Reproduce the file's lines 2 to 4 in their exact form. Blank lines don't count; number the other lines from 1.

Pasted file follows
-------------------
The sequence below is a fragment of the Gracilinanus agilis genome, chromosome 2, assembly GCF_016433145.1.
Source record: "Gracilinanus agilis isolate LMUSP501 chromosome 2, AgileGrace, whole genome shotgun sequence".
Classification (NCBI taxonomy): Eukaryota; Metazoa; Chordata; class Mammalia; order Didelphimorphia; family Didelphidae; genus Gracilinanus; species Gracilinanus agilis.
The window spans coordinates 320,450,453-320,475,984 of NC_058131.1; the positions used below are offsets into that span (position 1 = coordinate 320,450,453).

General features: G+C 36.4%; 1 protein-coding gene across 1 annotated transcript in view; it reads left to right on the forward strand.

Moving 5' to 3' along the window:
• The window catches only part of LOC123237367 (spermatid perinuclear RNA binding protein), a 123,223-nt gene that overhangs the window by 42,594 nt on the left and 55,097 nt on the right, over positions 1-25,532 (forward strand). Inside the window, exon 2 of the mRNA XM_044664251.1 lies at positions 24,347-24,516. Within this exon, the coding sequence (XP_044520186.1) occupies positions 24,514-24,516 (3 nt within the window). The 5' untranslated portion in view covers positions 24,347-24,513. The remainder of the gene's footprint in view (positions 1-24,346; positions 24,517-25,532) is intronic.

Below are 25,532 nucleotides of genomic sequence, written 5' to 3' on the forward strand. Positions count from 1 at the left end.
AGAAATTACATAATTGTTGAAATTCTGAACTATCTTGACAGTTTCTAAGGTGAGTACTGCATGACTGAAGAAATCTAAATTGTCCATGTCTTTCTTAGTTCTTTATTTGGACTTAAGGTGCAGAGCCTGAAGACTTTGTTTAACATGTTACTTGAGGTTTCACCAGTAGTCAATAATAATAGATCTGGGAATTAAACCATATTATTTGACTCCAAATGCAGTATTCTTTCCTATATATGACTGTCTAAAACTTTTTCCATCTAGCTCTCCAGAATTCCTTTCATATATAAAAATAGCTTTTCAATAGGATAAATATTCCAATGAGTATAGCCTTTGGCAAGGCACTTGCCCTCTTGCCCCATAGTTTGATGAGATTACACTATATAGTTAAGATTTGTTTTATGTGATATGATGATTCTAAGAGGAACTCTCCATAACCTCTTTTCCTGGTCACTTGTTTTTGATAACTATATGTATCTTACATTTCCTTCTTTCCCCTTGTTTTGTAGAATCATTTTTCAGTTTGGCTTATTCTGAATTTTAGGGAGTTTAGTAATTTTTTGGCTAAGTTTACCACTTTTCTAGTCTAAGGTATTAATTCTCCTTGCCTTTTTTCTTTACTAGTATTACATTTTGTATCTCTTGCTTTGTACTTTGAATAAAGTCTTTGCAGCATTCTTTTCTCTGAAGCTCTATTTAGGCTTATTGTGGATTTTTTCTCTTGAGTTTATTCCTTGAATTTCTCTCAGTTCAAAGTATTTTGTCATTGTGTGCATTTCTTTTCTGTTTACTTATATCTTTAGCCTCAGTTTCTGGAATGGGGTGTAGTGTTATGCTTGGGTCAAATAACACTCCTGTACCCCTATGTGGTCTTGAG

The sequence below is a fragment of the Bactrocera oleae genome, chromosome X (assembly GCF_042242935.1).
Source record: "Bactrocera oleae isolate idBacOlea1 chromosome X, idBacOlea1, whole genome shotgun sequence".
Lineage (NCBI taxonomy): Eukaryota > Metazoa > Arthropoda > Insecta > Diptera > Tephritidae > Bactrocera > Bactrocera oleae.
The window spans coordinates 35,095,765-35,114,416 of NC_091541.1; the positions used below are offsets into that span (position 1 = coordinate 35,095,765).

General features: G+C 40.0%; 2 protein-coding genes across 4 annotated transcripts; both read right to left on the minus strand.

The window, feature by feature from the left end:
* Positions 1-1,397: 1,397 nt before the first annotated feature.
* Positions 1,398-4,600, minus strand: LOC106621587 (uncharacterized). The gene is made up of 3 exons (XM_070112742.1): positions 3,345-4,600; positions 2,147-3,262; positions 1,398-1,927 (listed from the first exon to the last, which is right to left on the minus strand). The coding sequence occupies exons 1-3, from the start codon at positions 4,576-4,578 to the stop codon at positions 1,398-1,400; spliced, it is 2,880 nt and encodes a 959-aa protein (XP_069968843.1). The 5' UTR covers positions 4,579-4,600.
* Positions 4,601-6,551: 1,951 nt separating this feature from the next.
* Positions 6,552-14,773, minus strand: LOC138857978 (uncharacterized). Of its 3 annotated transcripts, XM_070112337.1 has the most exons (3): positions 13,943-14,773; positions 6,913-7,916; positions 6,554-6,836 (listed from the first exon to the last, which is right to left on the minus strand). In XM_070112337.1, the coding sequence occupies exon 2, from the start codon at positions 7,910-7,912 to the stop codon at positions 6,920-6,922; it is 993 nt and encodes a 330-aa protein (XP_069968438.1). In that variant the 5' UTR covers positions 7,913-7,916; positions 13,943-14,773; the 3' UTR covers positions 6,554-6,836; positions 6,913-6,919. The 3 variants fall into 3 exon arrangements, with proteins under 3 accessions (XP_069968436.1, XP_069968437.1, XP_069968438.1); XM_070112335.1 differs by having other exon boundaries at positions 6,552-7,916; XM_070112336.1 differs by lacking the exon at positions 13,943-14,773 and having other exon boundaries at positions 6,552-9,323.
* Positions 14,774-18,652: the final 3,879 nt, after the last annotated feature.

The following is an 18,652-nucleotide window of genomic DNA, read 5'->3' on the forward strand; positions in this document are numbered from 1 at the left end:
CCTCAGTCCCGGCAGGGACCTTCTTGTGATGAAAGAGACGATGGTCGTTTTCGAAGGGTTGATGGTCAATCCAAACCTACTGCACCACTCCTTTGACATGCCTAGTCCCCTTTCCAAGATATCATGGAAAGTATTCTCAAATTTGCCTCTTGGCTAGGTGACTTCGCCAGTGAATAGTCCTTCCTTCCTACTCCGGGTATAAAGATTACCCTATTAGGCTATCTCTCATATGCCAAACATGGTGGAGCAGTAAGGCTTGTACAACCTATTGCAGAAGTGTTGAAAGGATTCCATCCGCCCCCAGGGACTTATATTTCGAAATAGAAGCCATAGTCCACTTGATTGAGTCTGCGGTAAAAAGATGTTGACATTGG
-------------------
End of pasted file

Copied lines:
Source record: "Gracilinanus agilis isolate LMUSP501 chromosome 2, AgileGrace, whole genome shotgun sequence".
Classification (NCBI taxonomy): Eukaryota; Metazoa; Chordata; class Mammalia; order Didelphimorphia; family Didelphidae; genus Gracilinanus; species Gracilinanus agilis.
The window spans coordinates 320,450,453-320,475,984 of NC_058131.1; the positions used below are offsets into that span (position 1 = coordinate 320,450,453).